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    « Rain | Main | Rain (Part Two) »

    November 14, 2007


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    Pamela Zagar

    James, you ask the question; "WHere are the parents in America?" the answer is that the parents are in Victoria,s Secret store with their children. The answer, the parents are with their children but they do not invite their God along.


    James, I do agree with you. I do not have any children but I do see alot of pre-teens with their older friend(parent)looking at and even purchasing items of TABOO when I was growing up. This is why we have so many problems with the realtionship between children and parents. Parent the children do not be their friends. Parents have to ltake control of kids with some good old discipline and a, I'm going to say it a 'SPANKING", without the threat of beign labeled a child abuser. Thanks again for your blog.

    dana michelle

    They probably just stopped by for a little impromptu shopping after their trip to Planned Parenthood to get their little darling on the pill because "you know she's going to do it anyway" and so "she might as well have some sexy undies if she's going to do it."

    I suppose this makes moms feel like they are a "cool" parent and so in touch with their daughter. How sad.

    James, I am 48 and married and still would rather be set on FIRE than go into Victoria's Secret with MY mother ;)

    Amy P.

    The answer, the parents are with their children but they do not invite their God along.

    Sometimes they do, but often God is replaced by an androgynous spiritual being who's more concerned about self esteem than the salvation of souls.

    I agree with everyone here.

    I do not buy - for even a fraction of a second - the argument that it's better to be friends with our kids and to let them do things (sex, drugs, inappropriate clothing) because they're "just going to do it anyway."

    My parents put the fear of God and themselves in me from an early age. I respected them...even when they weren't around to watch my every move. Heck, when I was 19 and living at college, I felt TREMENDOUSLY guilty for going to Madison for the chaperone some 17-year-old friends from high school who were there for an art competition/forensics tournament. Our "wild night" in Madison included dinner at Noodles and swimming in the hotel's pool. Period. But I knew my mother wouldn't approve and I felt guilty.

    Or my nephew, who was the victim of an attempted mugging about a year ago. When my sister-in-law asked if he was afraid, he said he was less afraid of his attackers than his mother.

    THAT'S what parenting is supposed to be about. Loving your children with discipline, a demand for respect, and the ability to say "No"...


    So they collude in "objectifying" their daughters.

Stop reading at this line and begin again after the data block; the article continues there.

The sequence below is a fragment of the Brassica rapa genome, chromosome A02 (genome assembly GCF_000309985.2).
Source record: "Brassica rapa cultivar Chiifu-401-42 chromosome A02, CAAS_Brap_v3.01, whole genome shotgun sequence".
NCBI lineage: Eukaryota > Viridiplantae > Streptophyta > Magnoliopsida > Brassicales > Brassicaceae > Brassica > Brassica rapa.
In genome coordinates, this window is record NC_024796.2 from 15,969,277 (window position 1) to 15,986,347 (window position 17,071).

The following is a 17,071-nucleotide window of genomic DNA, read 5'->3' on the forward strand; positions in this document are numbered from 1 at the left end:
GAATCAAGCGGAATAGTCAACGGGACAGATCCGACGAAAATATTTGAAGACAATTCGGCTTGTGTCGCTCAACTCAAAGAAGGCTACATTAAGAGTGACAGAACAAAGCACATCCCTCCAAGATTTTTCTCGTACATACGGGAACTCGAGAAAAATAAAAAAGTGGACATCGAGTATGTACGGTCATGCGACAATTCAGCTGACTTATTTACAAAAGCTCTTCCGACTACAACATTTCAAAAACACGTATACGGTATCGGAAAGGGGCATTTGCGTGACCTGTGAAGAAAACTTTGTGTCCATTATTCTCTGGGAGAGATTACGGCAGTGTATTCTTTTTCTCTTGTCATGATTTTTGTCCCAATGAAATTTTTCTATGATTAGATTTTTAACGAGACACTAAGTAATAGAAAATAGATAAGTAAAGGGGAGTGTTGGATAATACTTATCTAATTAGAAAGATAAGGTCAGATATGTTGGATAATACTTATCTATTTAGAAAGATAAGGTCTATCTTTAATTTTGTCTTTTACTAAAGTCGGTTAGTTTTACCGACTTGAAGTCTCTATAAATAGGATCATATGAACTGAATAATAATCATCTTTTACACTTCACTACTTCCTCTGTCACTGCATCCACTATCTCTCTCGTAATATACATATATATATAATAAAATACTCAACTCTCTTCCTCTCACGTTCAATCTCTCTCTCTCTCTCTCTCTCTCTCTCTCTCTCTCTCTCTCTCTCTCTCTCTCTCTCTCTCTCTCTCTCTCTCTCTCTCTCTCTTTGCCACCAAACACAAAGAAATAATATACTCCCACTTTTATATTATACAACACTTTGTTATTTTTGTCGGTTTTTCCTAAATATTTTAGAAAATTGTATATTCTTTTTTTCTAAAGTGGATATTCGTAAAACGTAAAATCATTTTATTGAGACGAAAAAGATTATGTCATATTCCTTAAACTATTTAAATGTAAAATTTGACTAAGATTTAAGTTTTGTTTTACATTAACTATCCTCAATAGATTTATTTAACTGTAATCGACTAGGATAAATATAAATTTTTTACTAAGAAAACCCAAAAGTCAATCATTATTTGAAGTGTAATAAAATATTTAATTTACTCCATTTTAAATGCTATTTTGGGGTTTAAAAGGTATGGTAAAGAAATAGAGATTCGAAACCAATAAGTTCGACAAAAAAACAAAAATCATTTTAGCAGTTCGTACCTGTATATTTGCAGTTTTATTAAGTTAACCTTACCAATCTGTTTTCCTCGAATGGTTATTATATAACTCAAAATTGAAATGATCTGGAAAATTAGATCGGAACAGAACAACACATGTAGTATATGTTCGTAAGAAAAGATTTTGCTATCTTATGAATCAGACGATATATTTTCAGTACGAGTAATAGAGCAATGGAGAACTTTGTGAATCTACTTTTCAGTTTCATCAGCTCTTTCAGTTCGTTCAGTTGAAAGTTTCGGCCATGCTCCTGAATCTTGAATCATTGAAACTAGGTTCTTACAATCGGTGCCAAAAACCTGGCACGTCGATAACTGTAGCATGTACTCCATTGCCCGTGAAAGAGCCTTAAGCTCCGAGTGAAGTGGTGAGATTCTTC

Nothing like an inferiority complex in a mom, eh?

    Timmy D

    I think the problem these days is that parents do everything for their kids. We are so afraid of allowing our kids to make mistakes that we make sure that they are "safe" at all times. When I was a kid if I had football, baseball or basketball practice we rode our bikes or walked and yes soemtimes we even had to come home when it was dark, but we made it. Todays parent does everything for the child so instead of leaving your kids at home to study , read or just watch a Packer game on their own we have to bring them with us so we know their every step. I did fear my parents reprisals on doing things that I knew they would have disapproved of, but they had instilled a sense of right and wrong by allowing me to make mistakes and then pay the consequenses (sp?). This way I learned valuable lessions from my parents and hopefully will be able to pass them on to my boys, that way they wont have the attitude of a six year old (like this country does) of places like Victoria Secret. I do not think parents should be their kid's friends, they should be adults and parent. But that also means being able to allow your children to be children and learn from their mistakes and their triumphs.

    PS ..the pill, planned parenthood, how cynical are you?


    Cynical? Parents taking their teenage daughters to get The Pill has been commonplace since I was in HS 20 years ago. We're on the second generation of teenage Pill users...figuratively speaking, at least.

    I offer an additional explanation for the mothers buying their young daughters sexy clothes--they're unhappy with their life and are living vicariously through their children. They didn't have a boyfriend at that age, or they don't currently have a husband or boyfriend, or they've got some body image problems (then or now), or maybe they never quite grew up themselves and think it would be cool to have a mom with no standards--and they can relive it all differently through the kid.

    dana michelle

    Timmy D:

    I am not "cynical" about the situation. What I am is disgusted.

    Whatever happened to parents dishing out a good, healthy dose of "over my (or your)dead body"

    I think it's pathetic that parents aren't even willing to try being a parent anymore. It's so much easier to just be a buddy.

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